The Northumbrian Gloss of the Gospels

Lindisfarne Gospels, Luke 23:24-32 The Northumbrian Gloss on the Gospels is an interlinear Anglo-Saxon translation added to the famous Lindisfarne Gospels manuscript sometime during the tenth century. It is called the “Northumbrian” gloss because it represents the form of Anglo-Saxon spoken in the region of Northumbria, north of the river Humber. This gloss has been called the earliest surviving example of the Gospel text in any form of the English language; but it is not, properly speaking, a version of the Gospels. It is merely a crib to the Latin text, strictly adhering to the Latin word-order and idoms, and so it does not reflect the syntax and idioms of Anglo-Saxon. It is not comprehensible apart from the Latin, and was not intended to be used as an independent version. At that time, English monks were required to recite the Psalms and other portions of Scripture in Latin, but their knowledge of Latin must have been at a rather low level.

Shortly after it was added to the Lindisfarne Gospels, this gloss was used as the basis for another interlinear gloss added to the Gospels of Mark, Luke and John in the Rushworth Book of the Gospels, also called the MacRegol Gospels. This is a manuscript of the Latin Vulgate version of the four Gospels, written about the year 800 a.d. by a monastic scribe named MacRegol. MacRegol’s Latin text contains such strange errors of transcription as could only have been made by one who is unfamiliar with the language. The monks evidently needed the Anglo-Saxon gloss to understand the text, and so towards the end of the tenth century the gloss was added to the manuscript by two men, named Farman and Owun. Farman, who came from Mercia rather than Northumbria, glossed the Gospel of Matthew in the Mercian dialect; Owun completed the work with the Northumbrian gloss. This gloss also shows ignorance of Latin at many points, but it sometimes represents the Vulgate more correctly than the faulty Latin text of the codex does. It must have been copied from another source. A comparison of this Anglo-Saxon gloss with that of the Lindisfarne Gospel manuscript shows that they are related in some way, although not identical. The Rushworth Gospels are of interest to scholars today chiefly on account of this gloss, because it is one of our few sources of information about the Northumbrian dialect of Anglo-Saxon language in the tenth century. The whole manuscript serves to indicate what little knowledge of Latin the priests and monks of Northumbria had during this period.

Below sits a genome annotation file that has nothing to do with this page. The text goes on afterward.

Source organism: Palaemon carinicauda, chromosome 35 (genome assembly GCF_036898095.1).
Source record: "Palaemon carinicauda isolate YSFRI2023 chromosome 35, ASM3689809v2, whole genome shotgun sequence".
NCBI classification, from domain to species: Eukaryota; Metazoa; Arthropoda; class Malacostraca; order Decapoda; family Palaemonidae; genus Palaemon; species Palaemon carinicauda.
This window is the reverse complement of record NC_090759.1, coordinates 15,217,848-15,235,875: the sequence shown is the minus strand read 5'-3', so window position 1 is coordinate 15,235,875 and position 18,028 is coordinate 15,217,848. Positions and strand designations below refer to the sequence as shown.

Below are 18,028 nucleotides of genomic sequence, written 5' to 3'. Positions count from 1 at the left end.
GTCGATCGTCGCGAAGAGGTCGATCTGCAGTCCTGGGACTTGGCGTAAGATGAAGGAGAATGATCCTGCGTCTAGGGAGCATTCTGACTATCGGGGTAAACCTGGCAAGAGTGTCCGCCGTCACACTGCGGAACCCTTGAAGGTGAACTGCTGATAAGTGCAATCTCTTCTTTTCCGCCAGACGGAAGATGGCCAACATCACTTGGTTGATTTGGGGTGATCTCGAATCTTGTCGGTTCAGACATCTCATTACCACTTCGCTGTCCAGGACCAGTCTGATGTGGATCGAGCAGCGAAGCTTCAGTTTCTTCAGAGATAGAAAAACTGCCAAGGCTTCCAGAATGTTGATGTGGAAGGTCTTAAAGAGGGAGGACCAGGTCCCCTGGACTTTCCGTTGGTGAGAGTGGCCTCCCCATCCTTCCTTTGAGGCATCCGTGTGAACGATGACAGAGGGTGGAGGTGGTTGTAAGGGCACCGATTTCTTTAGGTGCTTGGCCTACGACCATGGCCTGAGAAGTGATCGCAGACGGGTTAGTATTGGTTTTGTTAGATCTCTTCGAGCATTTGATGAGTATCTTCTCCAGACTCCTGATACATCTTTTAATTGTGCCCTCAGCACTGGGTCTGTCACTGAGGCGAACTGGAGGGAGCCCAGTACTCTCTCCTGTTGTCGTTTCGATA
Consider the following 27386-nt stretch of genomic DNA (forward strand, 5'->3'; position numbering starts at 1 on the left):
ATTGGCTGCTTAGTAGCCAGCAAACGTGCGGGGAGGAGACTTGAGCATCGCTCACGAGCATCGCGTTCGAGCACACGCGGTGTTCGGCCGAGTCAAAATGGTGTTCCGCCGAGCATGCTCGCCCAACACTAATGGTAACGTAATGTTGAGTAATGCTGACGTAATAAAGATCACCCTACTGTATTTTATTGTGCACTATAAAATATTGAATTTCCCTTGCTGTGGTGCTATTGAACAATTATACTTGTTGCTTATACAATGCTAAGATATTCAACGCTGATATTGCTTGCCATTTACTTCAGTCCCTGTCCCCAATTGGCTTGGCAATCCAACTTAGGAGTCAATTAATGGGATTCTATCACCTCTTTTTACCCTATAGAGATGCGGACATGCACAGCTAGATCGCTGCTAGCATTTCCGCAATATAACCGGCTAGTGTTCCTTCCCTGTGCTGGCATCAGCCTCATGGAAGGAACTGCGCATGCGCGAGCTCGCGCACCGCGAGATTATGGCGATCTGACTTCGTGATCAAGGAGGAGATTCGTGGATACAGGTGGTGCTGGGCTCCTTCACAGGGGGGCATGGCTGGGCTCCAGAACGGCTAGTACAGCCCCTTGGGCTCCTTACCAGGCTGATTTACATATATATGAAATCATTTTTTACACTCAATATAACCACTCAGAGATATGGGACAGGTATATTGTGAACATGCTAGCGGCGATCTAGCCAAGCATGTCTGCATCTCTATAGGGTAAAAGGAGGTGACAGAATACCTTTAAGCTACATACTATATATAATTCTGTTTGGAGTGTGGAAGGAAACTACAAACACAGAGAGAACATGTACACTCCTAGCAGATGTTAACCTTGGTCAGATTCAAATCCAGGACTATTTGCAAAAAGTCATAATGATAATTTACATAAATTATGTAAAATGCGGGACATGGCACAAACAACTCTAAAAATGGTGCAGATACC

A full description of this codex, including details of its historical context, its Latin text and Anglo-Saxon-gloss, is given by George Waring in the Preface and Prolegomena of The Lindisfarne and Rushworth Gospels, Part IV, in the series Publications Surtees Society vol. 48 (1865). The entire manuscript may be seen online at the website of the Bodleian Library, where it is designated MS. Auct. D. 2. 19.

Reproduced below is a section of one page of the Rushworth Gospels, containing Luke 23:27-34, followed by a transcription of the Latin text and the Anglo-Saxon gloss. For the “Tironian et” or ampersand of the Anglo-Saxon scribe (standing for ond, “and”) I use the character “7,” and for the “crossed thorn” abbreviation (standing for þæt/ðæt, “that”) I use a thorn character with a line through it. It will be noticed that the glossator uses Hæl as an abbreviation for Hæland, “Saviour,” where the Latin text has the abbreviation Ihs for the name of Jesus. —M.D.M.

rushworth gloss

fyligdunðahimmonigehergasðæs folches
7ƿifðaðegimændun7hondum beoftun
hine.efnegicerred ƿæs ðatohimðæ Hælcƿæð,dohter
cymeðdagasinðæmhiæ cƿeoðaseadgeeadge bioðon7ða
ƿombeðaðeneacendun7ða breostðaðegimilcadun.
ða hiæonginneðcƿeoðaðæm morumfalleðofer
doaðondrygeðætbið.ƿerun gilædedða7
oðretƿoegeƿohfullemiðhimþbiæ ƿerun gideðed.7æfter
ðoncomuninstoƿƿeseðegiceged biðheofodponna stoƿ
ðerahengunhine7ða morscæðoennetoðær sƿiðra
7oðerneonða ƿynstra,ðe Hælðacƿæðfæder

English translation: 27 And there followed him a great multitude of people, and of women, who bewailed and lamented him. 28 But turning to them Jesus said: Daughters of Jerusalem, weep not over me; but weep because of yourselves, and over your sons. 29 For behold, the days shall come, wherein they will say: Blessed are the barren, and the wombs that have not borne, and the paps that have not given milk. 30 Then shall they begin to say to the mountains: Fall upon us; and to the hills: Cover us. 31 For if in the green tree they do these things, what shall be done in the dry? 32 And there were also two other malefactors led with him to be put to death. 33 And when they were come to the place which is called Calvary, they crucified him there; and the robbers, one on the right hand, and the other on the left. 34 And Jesus said: Father …